Redesigned Impala conquers full-size market

SEDAN HO! It’s been eight years since the last redesign of the Impala and it’s been worth the wait. This new full-size sedan is attractive, efficient, and ahead of the pack.
SEDAN HO! It’s been eight years since the last redesign of the Impala and it’s been worth the wait. This new full-size sedan is attractive, efficient, and ahead of the pack. –GEORGE KENNEDY

Seldom in the automotive world does a redesign so effectively improve a model like the 2014 Chevrolet Impala. The tenth-generation 2014 Impala sprints to the head of the full-size family sedan pack with the latest infotainment technology and a ride-quality that is otherwise hard to find in this segment.

The previous Impala had gotten quite long in the tooth, spanning eight years. You can blame that on the fact that these beamy, full-size, four-doors are sometimes the last vehicles to be overhauled in a brand’s redesign campaign. The mid-size family sedans need to be reworked first, followed by compact cars, crossovers, trucks, and so on. The big sedan set moves a lot of vehicles, but it is nowhere near as large as the family sedan and crossover market.


Large, floaty sedans were once the go-to cars for the older set, but these vehicles are now purchased by a younger buyer. The bold, angular exterior appearance of the 2014 Chevrolet Impala sets itself apart from more staid competitors like the Hyundai Azera and Toyota Avalon. Though this market was created by the Americans, the imports seemed to have been the only brands to truly carry the torch, and Chevrolet seeks to put an end to that with the 2014 Impala.

Though the front end is rather sharp, one must take a step back to see how much the Impala, and every other large sedan in this segment, are designed like amorphous blobs. It is the only way you can get the most out of all the space, but without clever design tricks, these cars would look like a Russian Akula-Class submarine.

Its long, low profile allows the Impala to achieve 18.8 cubic feet of trunk space and 39.8 inches of rear leg room, besting the cargo and leg room of the Avalon and Azera. That impressive space is only rivaled by the interior styling, which is eons beyond the model it replaces. The dash features an elegant, flowing design and is rife with technology and safety features.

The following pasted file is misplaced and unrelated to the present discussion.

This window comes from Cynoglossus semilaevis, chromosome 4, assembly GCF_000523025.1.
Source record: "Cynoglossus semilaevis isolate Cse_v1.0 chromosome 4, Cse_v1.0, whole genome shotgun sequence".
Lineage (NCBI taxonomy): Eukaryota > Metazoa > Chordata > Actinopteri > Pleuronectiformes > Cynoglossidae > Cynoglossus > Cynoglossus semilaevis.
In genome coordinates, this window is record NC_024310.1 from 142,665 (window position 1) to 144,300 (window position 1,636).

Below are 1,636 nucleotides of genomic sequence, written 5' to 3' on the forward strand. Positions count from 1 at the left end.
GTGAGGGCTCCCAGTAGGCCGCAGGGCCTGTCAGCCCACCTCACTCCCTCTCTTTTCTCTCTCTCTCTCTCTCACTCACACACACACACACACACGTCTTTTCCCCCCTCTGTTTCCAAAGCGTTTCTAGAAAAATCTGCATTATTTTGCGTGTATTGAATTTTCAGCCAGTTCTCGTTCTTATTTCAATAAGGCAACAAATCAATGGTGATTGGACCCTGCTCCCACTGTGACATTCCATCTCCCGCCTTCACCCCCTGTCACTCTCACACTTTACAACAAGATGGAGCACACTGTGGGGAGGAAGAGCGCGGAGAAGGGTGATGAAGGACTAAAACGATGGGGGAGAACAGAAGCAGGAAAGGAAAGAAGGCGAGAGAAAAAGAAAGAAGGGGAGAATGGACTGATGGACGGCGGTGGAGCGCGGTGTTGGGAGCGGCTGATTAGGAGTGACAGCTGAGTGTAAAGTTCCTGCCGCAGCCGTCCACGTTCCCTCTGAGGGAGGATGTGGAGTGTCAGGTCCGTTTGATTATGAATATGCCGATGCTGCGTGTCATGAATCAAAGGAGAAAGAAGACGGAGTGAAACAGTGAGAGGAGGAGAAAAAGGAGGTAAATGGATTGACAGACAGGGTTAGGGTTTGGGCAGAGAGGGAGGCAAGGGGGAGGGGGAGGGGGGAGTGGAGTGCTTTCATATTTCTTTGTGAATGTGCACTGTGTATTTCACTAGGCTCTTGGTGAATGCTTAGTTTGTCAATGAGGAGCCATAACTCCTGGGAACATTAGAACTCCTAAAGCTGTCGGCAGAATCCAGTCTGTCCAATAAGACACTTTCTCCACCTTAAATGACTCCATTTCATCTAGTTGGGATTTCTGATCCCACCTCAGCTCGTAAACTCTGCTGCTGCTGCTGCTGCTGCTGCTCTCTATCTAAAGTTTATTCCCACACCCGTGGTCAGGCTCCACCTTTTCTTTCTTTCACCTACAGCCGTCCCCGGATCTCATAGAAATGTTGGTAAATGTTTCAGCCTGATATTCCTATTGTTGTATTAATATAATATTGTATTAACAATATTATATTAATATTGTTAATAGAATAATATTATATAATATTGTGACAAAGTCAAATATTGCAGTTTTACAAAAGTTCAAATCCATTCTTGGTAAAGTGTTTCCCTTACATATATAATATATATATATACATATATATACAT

Base MSRP for the Impala is $26,860. Trims for the Impala are LS, 1LT, 2LT, 1LTZ, and 2LTZ. We drove a fully loaded 2LTZ model, starting at $35,770. Options include adaptive cruise control, which matches the speed of the car in front of it, the comfort package, navigation package, and Bose premium stereo. With all these packages selected, the price tops out at $41,800 and represents nearly the top of the line for the Impala.

Chevrolet’s MyLink system is among the best on the market when it comes to pairing a smartphone and accessing its phone book and music. The phone’s music and calls can be operated by a digital display in the instrument panel, which also features an advanced trip computer. This display is controlled by a directional pad on the steering wheel, which we should also point out is heated when selecting the LTZ Comfort and Convenience package, a $1,035 option.

With the available navigation system, the Impala can understand complex voice commands, allowing you to press the voice control button and say an entire address, rather than plod through several menu prompts just to get the right town in the Nav. It is an exemplary navigation system, and important directional information also appears in that instrument panel digital display.

The base engine is a 195-horsepower, 2.5-liter inline-4. The LS ECO trim features an anemic, 2.4-liter inline-4, making a scant 182 horsepower. Our 2LTZ test model features the 3.6-liter V6, the same one found in the Chevrolet Camaro. Though not tuned to be as potent as the version in the Camaro, it makes an impressive 305 horsepower, more potent than the 303-horsepower V8 offered in the previous generation. Power with all models is sent to the front wheels through a 6-speed automatic transmission.


The ECO trim returns the best fuel economy, at 25 mpg city, 35 highway, but the engine is not enough to move the 3,800 pound Impala anywhere fast. Our V6 test model put up EPA numbers of 18 city, 28 highway, though our time with the car yielded a combined mileage of 21.3 mpg. Most will opt for the 2.5-liter, which returns 21 city, 31 highway.

Where the Impala truly stands out from the competition is the ride quality. The standard in this market segment has always been a floaty ride that requires a ship’s tiller more than a steering wheel. The Impala changes all that, with a ride quality that errs on the sporty side. Steering is linear and responsive. In turns the car remains level, which is quite a feat for this market.

The Impala excels not just on the styling, or the ride quality, or the straight-line performance. It is the combination of these elements that yields a vehicle that is far more compelling than its competition. The Impala actually has more character than its rivals and shows that General Motors finally understands that a large family sedan can deliver both quality and quantity.

2014 Chevrolet Impala 2LTZ


Price: $26,860. As tested: $41,800. Fuel economy, EPA estimated: 18/28. Fuel economy, Globe observed: 21.3 mpg. Drivetrain: 3.6L V6, 6AT, front-wheel drive. Body: Full-size, four-door sedan.


Horsepower: 306. Overall length: 201.3 in. Wheelbase: 111.7 in. Height: 58.9 in. Width: 62 in. Curb weight: 3,800 lbs.


Sharp looks, sharp handling, plenty of space.


Anonymous appearance from behind.


The car to own in the full-size sedan market.


Toyota Avalon, Hyundai Azera, Kia Cadenza.

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